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I am a newbie at this forum. Recently I found a sentence exactly as below:

On the bottom of the MetroCard are three arrows and little white letters that say "Insert this way/This side facing you."

This sentence is correct, but I do not understand why.

I thought an object of preposition can never be a subject. The object of preposition in the sentence is on the bottom of the MetroCard.

I thought if we add "there" just after the object of preposition above, the sentence would be correct.

May I know some grammar rules regarding this?

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The sentence you have presented seems to have inversion.
The inversion is a phenomenon when we have the predicate in front of the subject in a certain phrase. And the predicate itself could be preceded with an adverb of time, or an adverbial of place etc.
In your case you have "On the bottom of the MetroCard" as an adverbial of place, "are" as predicate and "three arrows and little white letters" as a compound subject. The whole sentence has the inversion and is totally correct grammatically. I think it may be a part of a literary work, such as a novel.
If you want more info, you could read this: http://www.perfect-english-grammar.com/inversion.html (Your case is under number 3.)

  • Hi Alex. Regards, thanks for your answer and especially the reference. From your post I presume that 'On the bottom of the MetroCard looks neat' would be an incorrect sentence, because 'neat' is an adjective, it is not a subject. So even if the structure is Verb + Subject, in that order, it is a clause. Thanks. – Arief Anbiya Mar 24 '17 at 12:59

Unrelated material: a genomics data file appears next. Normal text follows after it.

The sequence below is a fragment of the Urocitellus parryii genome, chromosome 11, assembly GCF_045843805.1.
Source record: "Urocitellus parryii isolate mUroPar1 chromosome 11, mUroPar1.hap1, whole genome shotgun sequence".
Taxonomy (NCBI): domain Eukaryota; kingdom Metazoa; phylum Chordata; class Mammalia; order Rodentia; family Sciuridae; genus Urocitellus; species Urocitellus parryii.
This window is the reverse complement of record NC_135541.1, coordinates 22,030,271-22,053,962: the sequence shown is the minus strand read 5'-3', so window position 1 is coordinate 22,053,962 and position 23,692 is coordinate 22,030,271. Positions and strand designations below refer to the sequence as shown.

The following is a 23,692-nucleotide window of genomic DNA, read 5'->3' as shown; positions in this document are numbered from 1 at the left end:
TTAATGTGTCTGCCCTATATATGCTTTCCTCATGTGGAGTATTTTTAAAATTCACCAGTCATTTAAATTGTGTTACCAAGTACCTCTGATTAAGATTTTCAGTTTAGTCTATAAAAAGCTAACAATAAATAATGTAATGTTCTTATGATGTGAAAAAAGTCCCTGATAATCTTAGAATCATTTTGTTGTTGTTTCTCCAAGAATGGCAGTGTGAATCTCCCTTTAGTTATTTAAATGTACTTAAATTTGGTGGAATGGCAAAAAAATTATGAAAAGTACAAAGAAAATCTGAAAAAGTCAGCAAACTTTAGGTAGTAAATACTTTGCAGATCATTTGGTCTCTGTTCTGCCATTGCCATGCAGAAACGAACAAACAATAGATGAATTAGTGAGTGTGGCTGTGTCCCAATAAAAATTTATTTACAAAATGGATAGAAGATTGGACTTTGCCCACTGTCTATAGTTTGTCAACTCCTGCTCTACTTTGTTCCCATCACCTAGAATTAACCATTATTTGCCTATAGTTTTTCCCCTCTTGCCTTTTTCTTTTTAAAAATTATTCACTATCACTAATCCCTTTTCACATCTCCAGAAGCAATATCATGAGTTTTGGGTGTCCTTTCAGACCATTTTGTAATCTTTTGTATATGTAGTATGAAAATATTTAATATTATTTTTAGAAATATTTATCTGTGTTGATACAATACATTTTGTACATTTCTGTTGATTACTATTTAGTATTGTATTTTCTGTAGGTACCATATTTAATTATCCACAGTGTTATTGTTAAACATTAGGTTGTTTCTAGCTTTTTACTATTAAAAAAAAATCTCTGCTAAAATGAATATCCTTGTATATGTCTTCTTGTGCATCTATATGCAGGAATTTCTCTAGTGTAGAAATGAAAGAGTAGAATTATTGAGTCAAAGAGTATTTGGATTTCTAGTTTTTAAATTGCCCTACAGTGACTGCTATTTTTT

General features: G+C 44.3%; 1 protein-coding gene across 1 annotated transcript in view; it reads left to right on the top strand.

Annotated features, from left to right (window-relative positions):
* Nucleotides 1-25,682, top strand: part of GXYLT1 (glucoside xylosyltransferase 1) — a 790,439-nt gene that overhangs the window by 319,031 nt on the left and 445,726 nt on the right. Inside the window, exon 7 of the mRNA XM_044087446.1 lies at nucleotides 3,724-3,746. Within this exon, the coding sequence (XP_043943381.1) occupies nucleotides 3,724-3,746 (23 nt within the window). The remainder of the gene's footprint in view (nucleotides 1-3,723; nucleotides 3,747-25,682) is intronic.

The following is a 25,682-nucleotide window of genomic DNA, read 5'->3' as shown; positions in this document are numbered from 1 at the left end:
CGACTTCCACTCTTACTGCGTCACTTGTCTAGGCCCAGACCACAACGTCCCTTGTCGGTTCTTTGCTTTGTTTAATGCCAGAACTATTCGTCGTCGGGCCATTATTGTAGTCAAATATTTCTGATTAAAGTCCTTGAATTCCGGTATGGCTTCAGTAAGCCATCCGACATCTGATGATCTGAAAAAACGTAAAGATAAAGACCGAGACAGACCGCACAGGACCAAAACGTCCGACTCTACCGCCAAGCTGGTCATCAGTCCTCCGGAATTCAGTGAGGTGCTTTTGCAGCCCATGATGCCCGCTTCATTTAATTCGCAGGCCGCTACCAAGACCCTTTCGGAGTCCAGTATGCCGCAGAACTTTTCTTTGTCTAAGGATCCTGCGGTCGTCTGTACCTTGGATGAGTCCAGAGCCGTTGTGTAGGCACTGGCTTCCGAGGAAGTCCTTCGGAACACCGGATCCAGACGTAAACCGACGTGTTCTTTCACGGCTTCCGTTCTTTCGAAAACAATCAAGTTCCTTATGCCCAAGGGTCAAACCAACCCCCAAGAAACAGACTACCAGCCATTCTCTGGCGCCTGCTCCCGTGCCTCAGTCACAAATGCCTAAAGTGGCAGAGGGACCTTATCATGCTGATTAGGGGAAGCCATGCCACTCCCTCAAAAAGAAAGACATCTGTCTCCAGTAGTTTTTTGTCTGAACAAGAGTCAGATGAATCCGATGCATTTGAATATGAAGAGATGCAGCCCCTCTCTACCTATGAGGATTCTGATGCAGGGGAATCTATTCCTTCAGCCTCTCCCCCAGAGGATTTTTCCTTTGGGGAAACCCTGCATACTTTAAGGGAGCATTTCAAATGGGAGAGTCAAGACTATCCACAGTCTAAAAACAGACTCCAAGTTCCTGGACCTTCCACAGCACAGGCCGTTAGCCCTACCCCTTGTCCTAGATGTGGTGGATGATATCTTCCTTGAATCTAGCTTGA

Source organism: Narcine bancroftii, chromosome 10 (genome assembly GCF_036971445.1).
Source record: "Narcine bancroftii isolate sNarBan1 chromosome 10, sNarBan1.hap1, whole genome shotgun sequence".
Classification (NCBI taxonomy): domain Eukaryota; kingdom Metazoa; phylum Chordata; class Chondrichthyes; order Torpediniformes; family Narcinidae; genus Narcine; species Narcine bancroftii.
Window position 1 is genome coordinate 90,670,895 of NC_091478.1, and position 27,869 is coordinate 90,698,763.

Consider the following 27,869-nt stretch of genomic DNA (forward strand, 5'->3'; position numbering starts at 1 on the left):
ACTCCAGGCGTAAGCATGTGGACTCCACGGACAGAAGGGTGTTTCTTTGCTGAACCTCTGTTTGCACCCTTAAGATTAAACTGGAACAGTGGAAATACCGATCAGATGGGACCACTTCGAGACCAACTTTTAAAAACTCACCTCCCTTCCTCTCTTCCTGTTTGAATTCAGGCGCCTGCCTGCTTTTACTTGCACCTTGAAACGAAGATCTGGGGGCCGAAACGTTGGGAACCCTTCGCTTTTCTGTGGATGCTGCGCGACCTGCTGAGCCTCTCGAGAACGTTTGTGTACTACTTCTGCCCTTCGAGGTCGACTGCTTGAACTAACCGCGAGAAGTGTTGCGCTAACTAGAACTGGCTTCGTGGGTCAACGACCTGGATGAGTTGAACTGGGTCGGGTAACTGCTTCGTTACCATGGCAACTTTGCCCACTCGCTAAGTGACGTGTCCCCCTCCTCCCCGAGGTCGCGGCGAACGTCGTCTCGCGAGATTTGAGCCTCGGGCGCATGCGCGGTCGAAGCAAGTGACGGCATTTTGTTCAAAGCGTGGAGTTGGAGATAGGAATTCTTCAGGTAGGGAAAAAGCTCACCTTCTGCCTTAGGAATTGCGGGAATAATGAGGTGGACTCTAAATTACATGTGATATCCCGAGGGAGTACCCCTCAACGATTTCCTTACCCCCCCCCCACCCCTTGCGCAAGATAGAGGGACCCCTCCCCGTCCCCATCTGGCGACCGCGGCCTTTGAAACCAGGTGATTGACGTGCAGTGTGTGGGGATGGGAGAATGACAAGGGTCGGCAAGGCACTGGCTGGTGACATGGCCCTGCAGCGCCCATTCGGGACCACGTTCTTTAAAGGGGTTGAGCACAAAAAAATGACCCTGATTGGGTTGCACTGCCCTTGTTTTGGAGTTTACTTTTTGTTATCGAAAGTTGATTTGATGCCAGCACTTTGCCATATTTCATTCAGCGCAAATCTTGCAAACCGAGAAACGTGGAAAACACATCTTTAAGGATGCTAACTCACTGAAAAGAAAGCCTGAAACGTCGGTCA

• @Arief.an That's not exactly right, Alex. A predicate by definition includes the verb, but it is only the locative complement "on the bottom of the MetroCard" that has been preposed. Also the preposed element is a complement, not an adverbial. Adverbials are always optional elements, whereas obligatory items are always complements, which is what the locative expression is here, since it is needed to complete the verb phrase. – BillJ Mar 24 '17 at 13:33
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[On the bottom of the MetroCard] are three arrows and little white letters that say "Insert this way/This side facing you.

This is an example of “subject-dependent inversion”, where the subject NP “Three little arrows …” and the locative complement PP in brackets are inverted. The basic order would be:

Three arrows and little white letters that say "Insert this way/This side facing you are [on the bottom of the Metrocard].

As you can see, the locative “there” is not required to make sense of it all.

  • Hi Bill. Regards, thanks for your answer. The object of preposition 'On the bottom of the MetroCard' acts as an object in the original sentence, but i did not know this before, and now i know that a clause can be in V + S order. If i add 'there', which will be the subject, the object of preposition would act as an adjective of the object 'three arrows .... '. What does NP and PP stand for in your answer..? Thanks. – Arief Anbiya Mar 24 '17 at 13:54
  • @Arief.an NP stands for noun phrase, and PP stands for preposition phrase. – BillJ Mar 24 '17 at 14:42

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